I hope there are a whole lot more people out there that insist that people are good, but sometimes make bad choices. 

That's what gains respect... or loses it. The way we see people. 
Are they good, or bad? I believe they are good.

Another thing to think about:
What can we do about the hate? There seems to be a whole lot of hate in our world these days. Here are some suggestions.

Only love will conquer the hate. 
Let the kids see you being kind to others.
Let them see you let that car in that's been waiting.
Let them see you hold the door for the person behind you.
Smile at strangers.
Give up your seat on the bus.
Volunteer at a soup kitchen.
Visit a nursing home.
Offer to babysit for a friend, for free.
Donate blood.
Apologize.
Give money to the poor and needy.
Find opportunities to be kind to others.

And let the children see it. 

What can we do about the hate? There seems to be a whole lot of hate in our world these days. Here are some suggestions.

Here are some nice visuals of people doing good deeds.

I, for one, refuse to let hate have the last word. 
I believe that love will conquer hate.
I believe things will get better.

What are your ideas? 
What can we do?

The "Summer Games" are Complete!

I made it through the last week of school by celebrating the Academic Olympic Summer Games. (See THIS POST)
 
The "Summer Games" are Complete! This is a review of a week's worth of Academic Olympics to end the school year, including a freebie!
 

We had an exciting week, starting with our Opening Ceremonies!


We marched up and down each hallway with our flags and banners. The Olympic torch led the parade, and the American flag was at the end. (The USA was the "host country"!) Other countries include: Japan, Italy, France, Mexico, and Canada. (It just so happens I had flags to represent those countries, and a very old CD that has the National Anthems of each country, which was needed for the medal ceremonies! We came back to the classroom, read the Academic Summer Games Oath and Creed, and said that famous phrase:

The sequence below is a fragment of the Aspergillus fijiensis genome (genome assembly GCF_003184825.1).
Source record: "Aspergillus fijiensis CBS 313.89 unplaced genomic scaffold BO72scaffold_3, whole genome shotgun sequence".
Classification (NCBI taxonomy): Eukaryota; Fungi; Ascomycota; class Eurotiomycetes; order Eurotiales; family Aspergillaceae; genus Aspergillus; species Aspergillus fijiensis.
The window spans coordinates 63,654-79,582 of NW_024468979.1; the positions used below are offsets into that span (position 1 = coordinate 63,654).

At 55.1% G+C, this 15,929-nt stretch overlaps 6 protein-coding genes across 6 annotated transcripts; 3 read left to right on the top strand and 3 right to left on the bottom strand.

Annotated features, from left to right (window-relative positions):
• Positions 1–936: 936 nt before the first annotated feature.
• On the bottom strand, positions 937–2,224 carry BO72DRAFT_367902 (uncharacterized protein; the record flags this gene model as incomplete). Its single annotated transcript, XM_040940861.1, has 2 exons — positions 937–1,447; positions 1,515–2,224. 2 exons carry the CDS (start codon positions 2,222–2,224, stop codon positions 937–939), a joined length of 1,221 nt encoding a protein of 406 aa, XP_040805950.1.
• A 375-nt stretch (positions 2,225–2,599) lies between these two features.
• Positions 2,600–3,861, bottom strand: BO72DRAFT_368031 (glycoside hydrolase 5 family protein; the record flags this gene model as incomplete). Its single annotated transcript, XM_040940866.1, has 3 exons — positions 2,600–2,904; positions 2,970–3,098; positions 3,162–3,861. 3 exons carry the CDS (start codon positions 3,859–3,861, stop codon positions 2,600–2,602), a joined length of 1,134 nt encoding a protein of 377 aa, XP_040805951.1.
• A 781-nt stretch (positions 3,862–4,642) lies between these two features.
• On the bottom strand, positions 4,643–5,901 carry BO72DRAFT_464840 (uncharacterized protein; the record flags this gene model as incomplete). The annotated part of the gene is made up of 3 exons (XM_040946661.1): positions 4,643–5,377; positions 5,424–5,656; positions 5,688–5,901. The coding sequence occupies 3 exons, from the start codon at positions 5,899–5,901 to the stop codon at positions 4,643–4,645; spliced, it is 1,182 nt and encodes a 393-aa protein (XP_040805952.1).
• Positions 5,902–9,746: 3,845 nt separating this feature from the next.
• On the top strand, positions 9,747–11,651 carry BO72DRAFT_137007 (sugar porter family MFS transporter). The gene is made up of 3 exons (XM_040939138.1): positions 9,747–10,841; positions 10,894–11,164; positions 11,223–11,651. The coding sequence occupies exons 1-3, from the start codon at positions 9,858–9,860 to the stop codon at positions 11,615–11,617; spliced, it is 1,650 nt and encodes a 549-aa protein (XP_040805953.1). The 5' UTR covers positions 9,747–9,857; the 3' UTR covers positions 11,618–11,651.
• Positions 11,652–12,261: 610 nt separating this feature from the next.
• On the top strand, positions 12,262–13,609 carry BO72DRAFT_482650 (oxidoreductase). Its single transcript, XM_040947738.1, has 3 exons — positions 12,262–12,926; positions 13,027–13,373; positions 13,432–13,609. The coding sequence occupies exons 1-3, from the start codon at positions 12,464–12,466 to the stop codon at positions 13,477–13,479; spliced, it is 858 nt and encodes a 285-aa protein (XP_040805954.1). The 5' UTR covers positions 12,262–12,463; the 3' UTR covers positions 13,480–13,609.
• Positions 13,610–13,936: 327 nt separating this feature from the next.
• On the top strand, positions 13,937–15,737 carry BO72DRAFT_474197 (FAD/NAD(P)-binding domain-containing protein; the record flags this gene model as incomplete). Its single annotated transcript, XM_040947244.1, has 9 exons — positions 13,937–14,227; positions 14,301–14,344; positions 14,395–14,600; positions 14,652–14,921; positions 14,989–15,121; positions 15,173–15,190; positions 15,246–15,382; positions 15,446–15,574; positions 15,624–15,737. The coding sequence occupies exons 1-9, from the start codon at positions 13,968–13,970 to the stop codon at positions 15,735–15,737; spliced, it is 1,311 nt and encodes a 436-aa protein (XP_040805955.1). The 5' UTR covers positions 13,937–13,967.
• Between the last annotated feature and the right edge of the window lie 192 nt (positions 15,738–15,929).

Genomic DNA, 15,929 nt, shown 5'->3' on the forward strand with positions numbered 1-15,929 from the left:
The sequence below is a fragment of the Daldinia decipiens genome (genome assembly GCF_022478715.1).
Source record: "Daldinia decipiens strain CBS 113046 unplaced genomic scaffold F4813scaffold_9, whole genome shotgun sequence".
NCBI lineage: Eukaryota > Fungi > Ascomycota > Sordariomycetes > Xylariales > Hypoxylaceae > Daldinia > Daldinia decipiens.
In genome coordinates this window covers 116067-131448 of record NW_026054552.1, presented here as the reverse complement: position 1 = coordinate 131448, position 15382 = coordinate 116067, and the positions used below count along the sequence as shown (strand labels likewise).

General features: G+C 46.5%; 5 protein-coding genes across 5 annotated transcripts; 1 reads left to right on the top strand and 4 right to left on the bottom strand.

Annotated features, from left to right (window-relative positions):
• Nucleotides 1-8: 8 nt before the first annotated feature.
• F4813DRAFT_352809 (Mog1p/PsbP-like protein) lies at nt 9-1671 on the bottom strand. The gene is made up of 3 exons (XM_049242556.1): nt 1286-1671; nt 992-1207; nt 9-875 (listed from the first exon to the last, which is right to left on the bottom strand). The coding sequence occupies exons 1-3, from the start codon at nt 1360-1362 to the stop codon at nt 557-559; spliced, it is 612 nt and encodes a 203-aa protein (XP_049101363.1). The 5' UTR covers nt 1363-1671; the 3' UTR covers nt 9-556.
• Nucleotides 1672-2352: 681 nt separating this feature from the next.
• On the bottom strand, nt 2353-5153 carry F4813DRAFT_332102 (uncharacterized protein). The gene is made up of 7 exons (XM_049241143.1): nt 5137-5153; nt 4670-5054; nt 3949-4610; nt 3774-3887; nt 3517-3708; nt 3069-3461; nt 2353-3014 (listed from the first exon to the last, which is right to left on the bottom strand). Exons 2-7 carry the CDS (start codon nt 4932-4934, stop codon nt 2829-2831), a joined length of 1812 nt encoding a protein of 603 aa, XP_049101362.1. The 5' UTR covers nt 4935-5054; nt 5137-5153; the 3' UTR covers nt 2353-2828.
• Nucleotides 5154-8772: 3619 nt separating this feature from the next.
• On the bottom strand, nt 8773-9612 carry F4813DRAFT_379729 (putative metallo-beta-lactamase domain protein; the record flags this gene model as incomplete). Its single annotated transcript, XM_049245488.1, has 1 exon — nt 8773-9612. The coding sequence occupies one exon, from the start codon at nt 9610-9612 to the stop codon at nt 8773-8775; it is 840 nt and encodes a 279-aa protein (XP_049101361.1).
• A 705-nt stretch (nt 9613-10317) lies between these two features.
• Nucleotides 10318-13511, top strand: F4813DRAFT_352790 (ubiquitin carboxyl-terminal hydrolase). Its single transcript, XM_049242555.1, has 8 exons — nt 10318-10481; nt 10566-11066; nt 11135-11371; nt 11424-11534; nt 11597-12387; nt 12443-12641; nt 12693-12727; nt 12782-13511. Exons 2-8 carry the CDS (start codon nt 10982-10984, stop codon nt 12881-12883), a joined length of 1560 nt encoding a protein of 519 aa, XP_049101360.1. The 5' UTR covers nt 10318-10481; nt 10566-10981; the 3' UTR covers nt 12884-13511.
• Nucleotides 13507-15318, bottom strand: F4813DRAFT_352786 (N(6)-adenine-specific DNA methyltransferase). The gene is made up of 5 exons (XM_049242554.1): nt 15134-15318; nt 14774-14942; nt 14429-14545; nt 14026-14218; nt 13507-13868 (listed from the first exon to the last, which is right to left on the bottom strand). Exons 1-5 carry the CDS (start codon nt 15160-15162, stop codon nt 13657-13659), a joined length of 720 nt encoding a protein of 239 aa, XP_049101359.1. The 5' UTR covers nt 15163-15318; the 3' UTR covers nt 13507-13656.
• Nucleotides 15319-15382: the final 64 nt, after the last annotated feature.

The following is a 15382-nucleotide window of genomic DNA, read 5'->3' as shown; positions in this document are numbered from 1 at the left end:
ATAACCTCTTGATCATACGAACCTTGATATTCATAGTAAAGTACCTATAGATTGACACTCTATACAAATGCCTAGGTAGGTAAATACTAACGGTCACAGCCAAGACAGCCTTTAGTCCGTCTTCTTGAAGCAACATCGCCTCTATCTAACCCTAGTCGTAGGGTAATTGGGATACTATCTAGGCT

"Let the Games Begin!"


The "Summer Games" are Complete! This is a review of a week's worth of Academic Olympics to end the school year, including a freebie!


I wish you could see the pride in their faces!


We had many medal competitions during the week. Yes, medals were given daily for behavior, plus there were competitions in sight word reading, math facts, group scoot games, memory games, and brainstorming games. We recited the creed daily, along with the Pledge of Allegiance and our school's promise!
The "Summer Games" are Complete! This is a review of a week's worth of Academic Olympics to end the school year, including a freebie!
For a freebie copy of this, and a few other things, check out this resource: 

The "Summer Games" are Complete! This is a review of a week's worth of Academic Olympics to end the school year, including a freebie!

Their banners and some of their medals:

Canada!

The "Summer Games" are Complete! This is a review of a week's worth of Academic Olympics to end the school year, including a freebie!

France and Italy!

The "Summer Games" are Complete! This is a review of a week's worth of Academic Olympics to end the school year, including a freebie!

Japan and Mexico!

The "Summer Games" are Complete! This is a review of a week's worth of Academic Olympics to end the school year, including a freebie!

Honestly, there were double this many medals by the Closing Ceremony!

I think everyone's favorite part was when we had medal ceremonies, which was a lot!
The "Summer Games" are Complete! This is a review of a week's worth of Academic Olympics to end the school year, including a freebie!

The "Summer Games" are Complete! This is a review of a week's worth of Academic Olympics to end the school year, including a freebie!

Yes, I actually let the kiddos stand on desks!
Again, I wish you could see the pride in their faces!